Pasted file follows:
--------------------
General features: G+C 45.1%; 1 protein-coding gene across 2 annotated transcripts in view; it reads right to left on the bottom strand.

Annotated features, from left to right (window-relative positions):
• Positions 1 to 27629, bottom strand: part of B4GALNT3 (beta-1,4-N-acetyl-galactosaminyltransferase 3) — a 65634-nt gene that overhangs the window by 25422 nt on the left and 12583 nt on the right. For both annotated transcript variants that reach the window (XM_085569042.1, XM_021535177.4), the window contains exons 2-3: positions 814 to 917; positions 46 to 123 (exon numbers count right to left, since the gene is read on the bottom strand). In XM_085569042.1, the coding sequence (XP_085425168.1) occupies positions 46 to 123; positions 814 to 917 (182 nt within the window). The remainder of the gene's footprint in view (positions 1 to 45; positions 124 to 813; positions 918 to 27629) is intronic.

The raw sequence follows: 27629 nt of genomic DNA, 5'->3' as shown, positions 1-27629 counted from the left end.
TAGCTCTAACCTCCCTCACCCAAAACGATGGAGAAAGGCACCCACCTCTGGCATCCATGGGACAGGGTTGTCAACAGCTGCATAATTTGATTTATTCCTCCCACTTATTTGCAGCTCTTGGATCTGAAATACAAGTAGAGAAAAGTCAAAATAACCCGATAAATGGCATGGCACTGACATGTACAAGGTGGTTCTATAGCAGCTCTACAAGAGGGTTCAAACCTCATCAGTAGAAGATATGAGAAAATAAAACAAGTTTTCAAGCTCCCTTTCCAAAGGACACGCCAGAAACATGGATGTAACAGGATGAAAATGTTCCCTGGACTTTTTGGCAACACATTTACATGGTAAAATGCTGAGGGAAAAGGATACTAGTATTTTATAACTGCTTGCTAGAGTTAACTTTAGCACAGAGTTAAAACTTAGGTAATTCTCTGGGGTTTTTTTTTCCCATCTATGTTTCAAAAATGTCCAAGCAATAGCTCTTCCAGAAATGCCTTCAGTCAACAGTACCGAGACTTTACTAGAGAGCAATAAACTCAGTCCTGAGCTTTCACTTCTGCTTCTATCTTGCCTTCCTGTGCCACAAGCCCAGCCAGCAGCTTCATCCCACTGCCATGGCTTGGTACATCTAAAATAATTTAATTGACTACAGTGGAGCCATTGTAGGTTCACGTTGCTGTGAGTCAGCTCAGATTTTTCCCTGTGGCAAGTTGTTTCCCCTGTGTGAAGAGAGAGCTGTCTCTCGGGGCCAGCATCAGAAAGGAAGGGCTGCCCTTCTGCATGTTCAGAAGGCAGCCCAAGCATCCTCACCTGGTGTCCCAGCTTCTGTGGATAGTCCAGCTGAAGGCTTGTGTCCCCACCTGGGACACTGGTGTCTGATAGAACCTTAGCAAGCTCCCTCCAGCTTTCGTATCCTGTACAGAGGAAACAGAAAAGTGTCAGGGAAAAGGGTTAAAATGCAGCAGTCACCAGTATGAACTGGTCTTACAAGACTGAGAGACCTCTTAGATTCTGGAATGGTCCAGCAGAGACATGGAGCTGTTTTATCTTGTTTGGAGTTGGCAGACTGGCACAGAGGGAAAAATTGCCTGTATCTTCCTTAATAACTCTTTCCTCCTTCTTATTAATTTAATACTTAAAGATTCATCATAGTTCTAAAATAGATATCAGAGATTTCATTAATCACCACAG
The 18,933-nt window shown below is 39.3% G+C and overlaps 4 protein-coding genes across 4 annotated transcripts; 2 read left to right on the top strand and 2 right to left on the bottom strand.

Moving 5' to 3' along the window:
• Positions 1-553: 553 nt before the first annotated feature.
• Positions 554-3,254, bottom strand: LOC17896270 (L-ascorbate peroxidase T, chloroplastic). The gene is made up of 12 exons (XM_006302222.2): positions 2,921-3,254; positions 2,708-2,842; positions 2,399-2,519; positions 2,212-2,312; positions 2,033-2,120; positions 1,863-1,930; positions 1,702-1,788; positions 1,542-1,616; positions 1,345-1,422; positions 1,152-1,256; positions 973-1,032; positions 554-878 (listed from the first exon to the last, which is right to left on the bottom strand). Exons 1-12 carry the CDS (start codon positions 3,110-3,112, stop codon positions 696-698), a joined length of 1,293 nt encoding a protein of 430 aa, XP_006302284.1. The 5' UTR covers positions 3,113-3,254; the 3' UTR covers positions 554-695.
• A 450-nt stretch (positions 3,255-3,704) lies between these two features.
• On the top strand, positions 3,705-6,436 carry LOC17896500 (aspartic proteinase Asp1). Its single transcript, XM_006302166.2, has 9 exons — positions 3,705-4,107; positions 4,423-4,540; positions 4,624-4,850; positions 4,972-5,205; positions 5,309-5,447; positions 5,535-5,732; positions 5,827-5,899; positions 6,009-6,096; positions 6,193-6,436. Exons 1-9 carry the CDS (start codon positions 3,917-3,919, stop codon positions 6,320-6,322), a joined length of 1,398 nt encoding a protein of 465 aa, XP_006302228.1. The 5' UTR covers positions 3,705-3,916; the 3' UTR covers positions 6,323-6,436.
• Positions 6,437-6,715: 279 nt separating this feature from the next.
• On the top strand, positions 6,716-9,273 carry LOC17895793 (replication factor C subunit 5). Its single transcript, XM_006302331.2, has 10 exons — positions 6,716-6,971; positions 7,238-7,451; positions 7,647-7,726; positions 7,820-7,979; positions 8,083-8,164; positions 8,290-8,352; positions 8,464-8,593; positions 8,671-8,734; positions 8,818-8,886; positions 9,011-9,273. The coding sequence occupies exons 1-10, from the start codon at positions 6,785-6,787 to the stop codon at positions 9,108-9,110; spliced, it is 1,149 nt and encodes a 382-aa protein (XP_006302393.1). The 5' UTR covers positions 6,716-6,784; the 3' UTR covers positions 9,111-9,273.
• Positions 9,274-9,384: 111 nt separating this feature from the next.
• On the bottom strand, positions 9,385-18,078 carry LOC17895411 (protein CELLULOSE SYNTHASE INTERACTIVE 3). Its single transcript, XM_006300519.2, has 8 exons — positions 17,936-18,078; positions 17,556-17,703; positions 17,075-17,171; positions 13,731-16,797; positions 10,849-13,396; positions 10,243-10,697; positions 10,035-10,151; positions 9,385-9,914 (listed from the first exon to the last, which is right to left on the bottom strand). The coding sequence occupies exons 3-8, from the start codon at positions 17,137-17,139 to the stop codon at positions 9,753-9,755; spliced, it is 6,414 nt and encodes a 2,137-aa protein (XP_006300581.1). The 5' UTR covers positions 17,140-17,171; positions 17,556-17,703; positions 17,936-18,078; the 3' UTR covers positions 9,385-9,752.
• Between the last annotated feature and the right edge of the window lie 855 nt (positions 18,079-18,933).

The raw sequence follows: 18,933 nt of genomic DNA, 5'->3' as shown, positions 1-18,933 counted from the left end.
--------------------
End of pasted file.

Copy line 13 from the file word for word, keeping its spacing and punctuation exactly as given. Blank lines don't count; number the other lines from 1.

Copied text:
• On the top strand, positions 6,716-9,273 carry LOC17895793 (replication factor C subunit 5). Its single transcript, XM_006302331.2, has 10 exons — positions 6,716-6,971; positions 7,238-7,451; positions 7,647-7,726; positions 7,820-7,979; positions 8,083-8,164; positions 8,290-8,352; positions 8,464-8,593; positions 8,671-8,734; positions 8,818-8,886; positions 9,011-9,273. The coding sequence occupies exons 1-10, from the start codon at positions 6,785-6,787 to the stop codon at positions 9,108-9,110; spliced, it is 1,149 nt and encodes a 382-aa protein (XP_006302393.1). The 5' UTR covers positions 6,716-6,784; the 3' UTR covers positions 9,111-9,273.